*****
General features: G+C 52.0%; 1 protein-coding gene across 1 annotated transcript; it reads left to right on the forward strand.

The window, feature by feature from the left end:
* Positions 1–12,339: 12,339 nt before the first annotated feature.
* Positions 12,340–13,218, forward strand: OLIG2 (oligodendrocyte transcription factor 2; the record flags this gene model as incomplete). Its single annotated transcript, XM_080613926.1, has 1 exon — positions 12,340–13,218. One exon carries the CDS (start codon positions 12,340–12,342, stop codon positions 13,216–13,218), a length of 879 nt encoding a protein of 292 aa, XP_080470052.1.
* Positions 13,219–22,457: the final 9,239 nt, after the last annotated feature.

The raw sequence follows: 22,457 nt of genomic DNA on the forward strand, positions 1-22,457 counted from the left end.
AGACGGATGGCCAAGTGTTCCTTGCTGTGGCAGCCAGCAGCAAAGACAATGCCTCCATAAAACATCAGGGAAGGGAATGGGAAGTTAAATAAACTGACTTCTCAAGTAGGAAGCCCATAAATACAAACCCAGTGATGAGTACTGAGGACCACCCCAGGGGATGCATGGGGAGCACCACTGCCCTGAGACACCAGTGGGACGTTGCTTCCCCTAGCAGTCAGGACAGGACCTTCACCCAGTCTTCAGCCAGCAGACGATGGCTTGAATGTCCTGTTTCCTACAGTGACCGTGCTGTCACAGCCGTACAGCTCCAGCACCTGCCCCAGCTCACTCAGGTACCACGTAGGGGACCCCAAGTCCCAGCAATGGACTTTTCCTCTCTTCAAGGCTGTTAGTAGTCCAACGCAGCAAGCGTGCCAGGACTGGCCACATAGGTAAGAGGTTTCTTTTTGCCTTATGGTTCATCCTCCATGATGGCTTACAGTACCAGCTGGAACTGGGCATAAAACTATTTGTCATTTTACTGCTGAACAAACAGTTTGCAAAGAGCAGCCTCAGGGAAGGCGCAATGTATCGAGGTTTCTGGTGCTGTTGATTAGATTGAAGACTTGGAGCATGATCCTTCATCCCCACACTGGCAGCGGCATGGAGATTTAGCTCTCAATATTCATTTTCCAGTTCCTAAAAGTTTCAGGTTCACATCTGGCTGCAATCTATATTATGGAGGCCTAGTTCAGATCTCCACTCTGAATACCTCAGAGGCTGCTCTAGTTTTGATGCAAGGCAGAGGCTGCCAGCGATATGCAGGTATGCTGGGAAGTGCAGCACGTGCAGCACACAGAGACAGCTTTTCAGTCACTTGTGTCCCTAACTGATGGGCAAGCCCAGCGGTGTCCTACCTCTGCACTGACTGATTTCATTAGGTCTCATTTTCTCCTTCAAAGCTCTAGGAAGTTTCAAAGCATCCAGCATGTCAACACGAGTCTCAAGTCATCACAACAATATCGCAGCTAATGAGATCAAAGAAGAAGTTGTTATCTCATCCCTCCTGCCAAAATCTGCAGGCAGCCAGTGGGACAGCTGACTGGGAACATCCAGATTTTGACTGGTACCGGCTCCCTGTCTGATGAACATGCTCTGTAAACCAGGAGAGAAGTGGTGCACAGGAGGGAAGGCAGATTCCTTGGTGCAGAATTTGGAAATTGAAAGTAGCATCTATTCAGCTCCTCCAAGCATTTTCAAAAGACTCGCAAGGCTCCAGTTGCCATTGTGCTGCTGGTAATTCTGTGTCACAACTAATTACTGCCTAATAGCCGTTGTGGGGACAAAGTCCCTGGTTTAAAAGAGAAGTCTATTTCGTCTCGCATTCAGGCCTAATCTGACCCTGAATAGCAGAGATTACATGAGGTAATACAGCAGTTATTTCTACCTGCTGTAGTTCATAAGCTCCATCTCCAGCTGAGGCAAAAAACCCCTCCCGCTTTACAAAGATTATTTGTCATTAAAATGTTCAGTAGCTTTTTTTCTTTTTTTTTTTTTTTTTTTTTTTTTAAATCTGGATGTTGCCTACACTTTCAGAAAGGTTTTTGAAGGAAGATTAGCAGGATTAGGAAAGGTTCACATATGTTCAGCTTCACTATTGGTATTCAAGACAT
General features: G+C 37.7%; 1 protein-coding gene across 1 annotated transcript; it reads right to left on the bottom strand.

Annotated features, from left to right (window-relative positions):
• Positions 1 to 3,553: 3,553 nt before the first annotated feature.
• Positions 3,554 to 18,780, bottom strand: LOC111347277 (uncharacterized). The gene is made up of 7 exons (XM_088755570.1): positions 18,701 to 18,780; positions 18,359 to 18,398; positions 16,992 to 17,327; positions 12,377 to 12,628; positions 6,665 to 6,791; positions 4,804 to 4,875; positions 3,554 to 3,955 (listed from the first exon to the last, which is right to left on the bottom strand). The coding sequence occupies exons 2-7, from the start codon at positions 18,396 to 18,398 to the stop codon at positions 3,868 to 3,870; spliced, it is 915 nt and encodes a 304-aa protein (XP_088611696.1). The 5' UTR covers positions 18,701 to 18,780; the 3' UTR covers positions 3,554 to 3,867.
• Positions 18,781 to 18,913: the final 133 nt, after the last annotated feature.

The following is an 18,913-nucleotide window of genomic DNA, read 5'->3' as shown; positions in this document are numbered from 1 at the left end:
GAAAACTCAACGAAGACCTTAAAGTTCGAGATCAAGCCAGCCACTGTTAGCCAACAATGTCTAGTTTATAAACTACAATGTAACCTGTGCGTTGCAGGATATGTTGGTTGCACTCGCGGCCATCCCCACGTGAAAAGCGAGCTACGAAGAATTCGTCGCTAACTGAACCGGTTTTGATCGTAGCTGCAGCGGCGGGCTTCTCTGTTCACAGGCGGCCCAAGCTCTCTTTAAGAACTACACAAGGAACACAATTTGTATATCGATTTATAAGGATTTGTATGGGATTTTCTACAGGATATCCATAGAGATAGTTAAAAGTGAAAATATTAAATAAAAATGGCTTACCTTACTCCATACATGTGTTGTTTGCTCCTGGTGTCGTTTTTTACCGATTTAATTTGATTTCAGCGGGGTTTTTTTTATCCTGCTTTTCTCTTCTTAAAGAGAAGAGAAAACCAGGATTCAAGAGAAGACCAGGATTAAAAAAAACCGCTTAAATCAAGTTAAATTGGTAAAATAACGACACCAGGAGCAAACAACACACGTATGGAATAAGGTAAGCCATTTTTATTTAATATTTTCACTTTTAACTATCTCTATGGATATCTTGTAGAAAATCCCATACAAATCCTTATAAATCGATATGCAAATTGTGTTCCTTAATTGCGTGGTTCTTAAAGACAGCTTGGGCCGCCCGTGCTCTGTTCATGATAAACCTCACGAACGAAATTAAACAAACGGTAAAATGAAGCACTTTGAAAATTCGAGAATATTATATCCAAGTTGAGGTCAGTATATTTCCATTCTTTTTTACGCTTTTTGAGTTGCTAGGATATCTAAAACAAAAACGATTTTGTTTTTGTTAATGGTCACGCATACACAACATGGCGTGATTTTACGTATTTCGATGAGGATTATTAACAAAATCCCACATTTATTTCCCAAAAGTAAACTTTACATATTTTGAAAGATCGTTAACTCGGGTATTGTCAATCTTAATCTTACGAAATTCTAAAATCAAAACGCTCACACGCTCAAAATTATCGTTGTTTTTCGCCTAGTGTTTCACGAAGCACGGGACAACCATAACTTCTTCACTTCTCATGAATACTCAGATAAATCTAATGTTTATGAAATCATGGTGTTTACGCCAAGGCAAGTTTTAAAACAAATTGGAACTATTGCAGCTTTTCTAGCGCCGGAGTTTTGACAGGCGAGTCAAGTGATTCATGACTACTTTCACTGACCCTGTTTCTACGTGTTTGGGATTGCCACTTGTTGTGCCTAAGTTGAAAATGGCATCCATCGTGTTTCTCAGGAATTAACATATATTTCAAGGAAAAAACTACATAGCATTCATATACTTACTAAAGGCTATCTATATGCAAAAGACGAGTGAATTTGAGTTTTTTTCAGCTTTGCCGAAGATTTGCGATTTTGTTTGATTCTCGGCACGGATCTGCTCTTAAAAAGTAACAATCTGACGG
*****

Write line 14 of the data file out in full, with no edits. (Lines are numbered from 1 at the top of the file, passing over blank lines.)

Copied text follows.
GAAAACTCAACGAAGACCTTAAAGTTCGAGATCAAGCCAGCCACTGTTAGCCAACAATGTCTAGTTTATAAACTACAATGTAACCTGTGCGTTGCAGGATATGTTGGTTGCACTCGCGGCCATCCCCACGTGAAAAGCGAGCTACGAAGAATTCGTCGCTAACTGAACCGGTTTTGATCGTAGCTGCAGCGGCGGGCTTCTCTGTTCACAGGCGGCCCAAGCTCTCTTTAAGAACTACACAAGGAACACAATTTGTATATCGATTTATAAGGATTTGTATGGGATTTTCTACAGGATATCCATAGAGATAGTTAAAAGTGAAAATATTAAATAAAAATGGCTTACCTTACTCCATACATGTGTTGTTTGCTCCTGGTGTCGTTTTTTACCGATTTAATTTGATTTCAGCGGGGTTTTTTTTATCCTGCTTTTCTCTTCTTAAAGAGAAGAGAAAACCAGGATTCAAGAGAAGACCAGGATTAAAAAAAACCGCTTAAATCAAGTTAAATTGGTAAAATAACGACACCAGGAGCAAACAACACACGTATGGAATAAGGTAAGCCATTTTTATTTAATATTTTCACTTTTAACTATCTCTATGGATATCTTGTAGAAAATCCCATACAAATCCTTATAAATCGATATGCAAATTGTGTTCCTTAATTGCGTGGTTCTTAAAGACAGCTTGGGCCGCCCGTGCTCTGTTCATGATAAACCTCACGAACGAAATTAAACAAACGGTAAAATGAAGCACTTTGAAAATTCGAGAATATTATATCCAAGTTGAGGTCAGTATATTTCCATTCTTTTTTACGCTTTTTGAGTTGCTAGGATATCTAAAACAAAAACGATTTTGTTTTTGTTAATGGTCACGCATACACAACATGGCGTGATTTTACGTATTTCGATGAGGATTATTAACAAAATCCCACATTTATTTCCCAAAAGTAAACTTTACATATTTTGAAAGATCGTTAACTCGGGTATTGTCAATCTTAATCTTACGAAATTCTAAAATCAAAACGCTCACACGCTCAAAATTATCGTTGTTTTTCGCCTAGTGTTTCACGAAGCACGGGACAACCATAACTTCTTCACTTCTCATGAATACTCAGATAAATCTAATGTTTATGAAATCATGGTGTTTACGCCAAGGCAAGTTTTAAAACAAATTGGAACTATTGCAGCTTTTCTAGCGCCGGAGTTTTGACAGGCGAGTCAAGTGATTCATGACTACTTTCACTGACCCTGTTTCTACGTGTTTGGGATTGCCACTTGTTGTGCCTAAGTTGAAAATGGCATCCATCGTGTTTCTCAGGAATTAACATATATTTCAAGGAAAAAACTACATAGCATTCATATACTTACTAAAGGCTATCTATATGCAAAAGACGAGTGAATTTGAGTTTTTTTCAGCTTTGCCGAAGATTTGCGATTTTGTTTGATTCTCGGCACGGATCTGCTCTTAAAAAGTAACAATCTGACGG